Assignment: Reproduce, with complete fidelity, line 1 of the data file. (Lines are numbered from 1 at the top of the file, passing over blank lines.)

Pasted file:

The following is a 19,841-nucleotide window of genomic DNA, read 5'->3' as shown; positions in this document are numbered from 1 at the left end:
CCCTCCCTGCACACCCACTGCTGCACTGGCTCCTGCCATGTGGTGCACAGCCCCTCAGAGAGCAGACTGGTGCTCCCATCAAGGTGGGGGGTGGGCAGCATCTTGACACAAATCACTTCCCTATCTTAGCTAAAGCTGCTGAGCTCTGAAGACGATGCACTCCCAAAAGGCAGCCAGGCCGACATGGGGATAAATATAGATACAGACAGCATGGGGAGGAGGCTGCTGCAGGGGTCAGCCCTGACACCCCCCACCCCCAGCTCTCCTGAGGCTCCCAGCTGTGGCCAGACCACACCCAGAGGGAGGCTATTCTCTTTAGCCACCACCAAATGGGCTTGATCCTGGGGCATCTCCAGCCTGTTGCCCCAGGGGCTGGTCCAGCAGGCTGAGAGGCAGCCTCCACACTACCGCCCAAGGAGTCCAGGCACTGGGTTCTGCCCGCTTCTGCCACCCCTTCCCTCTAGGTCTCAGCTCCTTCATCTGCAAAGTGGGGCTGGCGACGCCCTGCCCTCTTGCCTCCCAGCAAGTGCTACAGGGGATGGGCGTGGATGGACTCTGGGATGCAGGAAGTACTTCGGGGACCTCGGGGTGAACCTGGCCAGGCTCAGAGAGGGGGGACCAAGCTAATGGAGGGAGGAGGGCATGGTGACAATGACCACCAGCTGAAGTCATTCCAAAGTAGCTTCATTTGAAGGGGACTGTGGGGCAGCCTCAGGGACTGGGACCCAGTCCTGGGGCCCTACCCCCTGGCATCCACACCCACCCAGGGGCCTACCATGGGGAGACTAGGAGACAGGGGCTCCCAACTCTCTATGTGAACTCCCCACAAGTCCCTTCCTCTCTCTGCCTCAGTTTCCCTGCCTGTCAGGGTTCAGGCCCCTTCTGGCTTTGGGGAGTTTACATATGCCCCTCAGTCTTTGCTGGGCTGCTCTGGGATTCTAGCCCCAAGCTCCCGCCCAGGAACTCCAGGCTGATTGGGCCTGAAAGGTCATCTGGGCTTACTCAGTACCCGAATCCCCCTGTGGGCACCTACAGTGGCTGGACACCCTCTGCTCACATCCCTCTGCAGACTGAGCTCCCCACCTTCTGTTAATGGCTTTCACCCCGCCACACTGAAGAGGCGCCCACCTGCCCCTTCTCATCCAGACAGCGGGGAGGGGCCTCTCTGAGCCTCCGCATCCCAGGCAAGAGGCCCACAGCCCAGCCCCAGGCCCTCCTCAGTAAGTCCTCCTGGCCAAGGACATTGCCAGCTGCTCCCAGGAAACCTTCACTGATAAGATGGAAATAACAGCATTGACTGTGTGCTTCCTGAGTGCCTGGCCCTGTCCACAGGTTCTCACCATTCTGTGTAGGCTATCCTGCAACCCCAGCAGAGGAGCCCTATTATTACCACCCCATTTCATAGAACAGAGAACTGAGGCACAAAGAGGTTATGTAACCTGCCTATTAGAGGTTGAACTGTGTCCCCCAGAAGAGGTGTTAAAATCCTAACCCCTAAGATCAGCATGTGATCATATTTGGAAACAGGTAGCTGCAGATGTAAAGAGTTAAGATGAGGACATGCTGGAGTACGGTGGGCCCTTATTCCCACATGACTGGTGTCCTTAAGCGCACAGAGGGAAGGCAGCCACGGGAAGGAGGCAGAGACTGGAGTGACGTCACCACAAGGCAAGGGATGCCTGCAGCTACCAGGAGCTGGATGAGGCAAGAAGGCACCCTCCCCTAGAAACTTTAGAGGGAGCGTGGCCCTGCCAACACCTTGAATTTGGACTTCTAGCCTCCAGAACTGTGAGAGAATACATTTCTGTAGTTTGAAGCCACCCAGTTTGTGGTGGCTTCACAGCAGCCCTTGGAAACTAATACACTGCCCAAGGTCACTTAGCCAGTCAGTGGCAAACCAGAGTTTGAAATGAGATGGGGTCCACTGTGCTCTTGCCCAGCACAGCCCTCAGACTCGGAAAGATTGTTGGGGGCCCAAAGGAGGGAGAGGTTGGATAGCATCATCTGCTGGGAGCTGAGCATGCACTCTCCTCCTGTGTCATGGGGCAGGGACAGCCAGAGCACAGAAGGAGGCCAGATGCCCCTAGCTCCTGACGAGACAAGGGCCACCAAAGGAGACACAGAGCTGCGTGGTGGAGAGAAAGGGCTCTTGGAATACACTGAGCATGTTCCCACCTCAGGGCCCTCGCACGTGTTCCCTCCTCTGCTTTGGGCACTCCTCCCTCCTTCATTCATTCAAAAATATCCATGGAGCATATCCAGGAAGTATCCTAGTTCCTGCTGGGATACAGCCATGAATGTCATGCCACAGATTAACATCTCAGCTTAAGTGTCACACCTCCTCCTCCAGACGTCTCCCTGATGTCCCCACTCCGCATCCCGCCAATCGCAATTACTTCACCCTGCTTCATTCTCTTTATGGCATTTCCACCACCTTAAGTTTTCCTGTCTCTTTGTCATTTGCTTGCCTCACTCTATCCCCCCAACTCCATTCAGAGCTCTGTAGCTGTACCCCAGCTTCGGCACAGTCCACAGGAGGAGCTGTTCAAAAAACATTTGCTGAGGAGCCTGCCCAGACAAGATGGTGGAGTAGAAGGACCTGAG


The following is a 19,841-nucleotide window of genomic DNA, read 5'->3' as shown; positions in this document are numbered from 1 at the left end: